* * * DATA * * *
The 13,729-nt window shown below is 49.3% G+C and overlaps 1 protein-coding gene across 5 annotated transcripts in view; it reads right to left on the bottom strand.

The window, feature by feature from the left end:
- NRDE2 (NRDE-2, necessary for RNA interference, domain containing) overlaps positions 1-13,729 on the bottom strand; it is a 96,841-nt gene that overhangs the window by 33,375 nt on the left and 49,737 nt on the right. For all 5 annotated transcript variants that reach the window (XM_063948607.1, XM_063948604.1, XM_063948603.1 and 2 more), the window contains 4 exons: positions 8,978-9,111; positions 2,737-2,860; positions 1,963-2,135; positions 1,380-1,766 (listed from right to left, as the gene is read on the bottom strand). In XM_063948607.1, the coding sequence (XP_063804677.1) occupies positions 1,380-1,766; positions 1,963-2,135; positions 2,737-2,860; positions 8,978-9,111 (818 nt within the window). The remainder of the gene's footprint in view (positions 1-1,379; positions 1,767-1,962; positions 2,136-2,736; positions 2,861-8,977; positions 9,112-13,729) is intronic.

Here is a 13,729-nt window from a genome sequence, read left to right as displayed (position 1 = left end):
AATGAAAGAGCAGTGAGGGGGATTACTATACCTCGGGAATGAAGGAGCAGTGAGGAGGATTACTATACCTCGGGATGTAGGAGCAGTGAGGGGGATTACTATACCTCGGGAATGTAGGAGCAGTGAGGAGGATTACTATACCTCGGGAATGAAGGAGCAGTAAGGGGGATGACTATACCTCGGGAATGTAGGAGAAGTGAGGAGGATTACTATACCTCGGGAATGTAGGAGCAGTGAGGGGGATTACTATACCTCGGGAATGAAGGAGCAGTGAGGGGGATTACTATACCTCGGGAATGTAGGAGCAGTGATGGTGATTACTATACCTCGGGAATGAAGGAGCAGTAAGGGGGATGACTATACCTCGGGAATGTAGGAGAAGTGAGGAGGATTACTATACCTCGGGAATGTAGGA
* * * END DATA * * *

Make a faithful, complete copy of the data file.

The 13,729-nt window shown below is 49.3% G+C and overlaps 1 protein-coding gene across 5 annotated transcripts in view; it reads right to left on the bottom strand.

The window, feature by feature from the left end:
- NRDE2 (NRDE-2, necessary for RNA interference, domain containing) overlaps positions 1-13,729 on the bottom strand; it is a 96,841-nt gene that overhangs the window by 33,375 nt on the left and 49,737 nt on the right. For all 5 annotated transcript variants that reach the window (XM_063948607.1, XM_063948604.1, XM_063948603.1 and 2 more), the window contains 4 exons: positions 8,978-9,111; positions 2,737-2,860; positions 1,963-2,135; positions 1,380-1,766 (listed from right to left, as the gene is read on the bottom strand). In XM_063948607.1, the coding sequence (XP_063804677.1) occupies positions 1,380-1,766; positions 1,963-2,135; positions 2,737-2,860; positions 8,978-9,111 (818 nt within the window). The remainder of the gene's footprint in view (positions 1-1,379; positions 1,767-1,962; positions 2,136-2,736; positions 2,861-8,977; positions 9,112-13,729) is intronic.

Here is a 13,729-nt window from a genome sequence, read left to right as displayed (position 1 = left end):
AATGAAAGAGCAGTGAGGGGGATTACTATACCTCGGGAATGAAGGAGCAGTGAGGAGGATTACTATACCTCGGGATGTAGGAGCAGTGAGGGGGATTACTATACCTCGGGAATGTAGGAGCAGTGAGGAGGATTACTATACCTCGGGAATGAAGGAGCAGTAAGGGGGATGACTATACCTCGGGAATGTAGGAGAAGTGAGGAGGATTACTATACCTCGGGAATGTAGGAGCAGTGAGGGGGATTACTATACCTCGGGAATGAAGGAGCAGTGAGGGGGATTACTATACCTCGGGAATGTAGGAGCAGTGATGGTGATTACTATACCTCGGGAATGAAGGAGCAGTAAGGGGGATGACTATACCTCGGGAATGTAGGAGAAGTGAGGAGGATTACTATACCTCGGGAATGTAGGA